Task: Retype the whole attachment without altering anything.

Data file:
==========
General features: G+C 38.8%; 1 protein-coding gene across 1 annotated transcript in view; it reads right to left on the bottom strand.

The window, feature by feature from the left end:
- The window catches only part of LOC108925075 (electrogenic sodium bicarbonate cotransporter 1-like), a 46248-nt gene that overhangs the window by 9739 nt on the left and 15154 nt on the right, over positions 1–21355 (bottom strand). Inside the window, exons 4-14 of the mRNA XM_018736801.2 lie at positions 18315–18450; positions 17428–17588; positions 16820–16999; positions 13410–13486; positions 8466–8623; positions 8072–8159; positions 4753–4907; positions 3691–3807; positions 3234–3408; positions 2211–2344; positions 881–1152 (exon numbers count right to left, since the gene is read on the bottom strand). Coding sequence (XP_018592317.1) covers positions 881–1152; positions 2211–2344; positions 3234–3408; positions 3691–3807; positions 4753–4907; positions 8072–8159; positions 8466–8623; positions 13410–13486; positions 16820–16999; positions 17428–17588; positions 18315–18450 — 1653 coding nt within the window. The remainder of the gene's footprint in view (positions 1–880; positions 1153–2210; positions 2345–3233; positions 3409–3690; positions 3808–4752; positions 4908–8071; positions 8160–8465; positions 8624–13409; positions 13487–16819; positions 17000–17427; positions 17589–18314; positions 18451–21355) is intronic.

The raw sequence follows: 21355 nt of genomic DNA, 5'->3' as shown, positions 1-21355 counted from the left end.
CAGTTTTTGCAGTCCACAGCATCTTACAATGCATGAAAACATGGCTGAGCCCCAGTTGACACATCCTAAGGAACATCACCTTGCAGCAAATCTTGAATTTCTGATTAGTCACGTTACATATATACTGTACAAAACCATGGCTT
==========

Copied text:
General features: G+C 38.8%; 1 protein-coding gene across 1 annotated transcript in view; it reads right to left on the bottom strand.

The window, feature by feature from the left end:
- The window catches only part of LOC108925075 (electrogenic sodium bicarbonate cotransporter 1-like), a 46248-nt gene that overhangs the window by 9739 nt on the left and 15154 nt on the right, over positions 1–21355 (bottom strand). Inside the window, exons 4-14 of the mRNA XM_018736801.2 lie at positions 18315–18450; positions 17428–17588; positions 16820–16999; positions 13410–13486; positions 8466–8623; positions 8072–8159; positions 4753–4907; positions 3691–3807; positions 3234–3408; positions 2211–2344; positions 881–1152 (exon numbers count right to left, since the gene is read on the bottom strand). Coding sequence (XP_018592317.1) covers positions 881–1152; positions 2211–2344; positions 3234–3408; positions 3691–3807; positions 4753–4907; positions 8072–8159; positions 8466–8623; positions 13410–13486; positions 16820–16999; positions 17428–17588; positions 18315–18450 — 1653 coding nt within the window. The remainder of the gene's footprint in view (positions 1–880; positions 1153–2210; positions 2345–3233; positions 3409–3690; positions 3808–4752; positions 4908–8071; positions 8160–8465; positions 8624–13409; positions 13487–16819; positions 17000–17427; positions 17589–18314; positions 18451–21355) is intronic.

The raw sequence follows: 21355 nt of genomic DNA, 5'->3' as shown, positions 1-21355 counted from the left end.
CAGTTTTTGCAGTCCACAGCATCTTACAATGCATGAAAACATGGCTGAGCCCCAGTTGACACATCCTAAGGAACATCACCTTGCAGCAAATCTTGAATTTCTGATTAGTCACGTTACATATATACTGTACAAAACCATGGCTT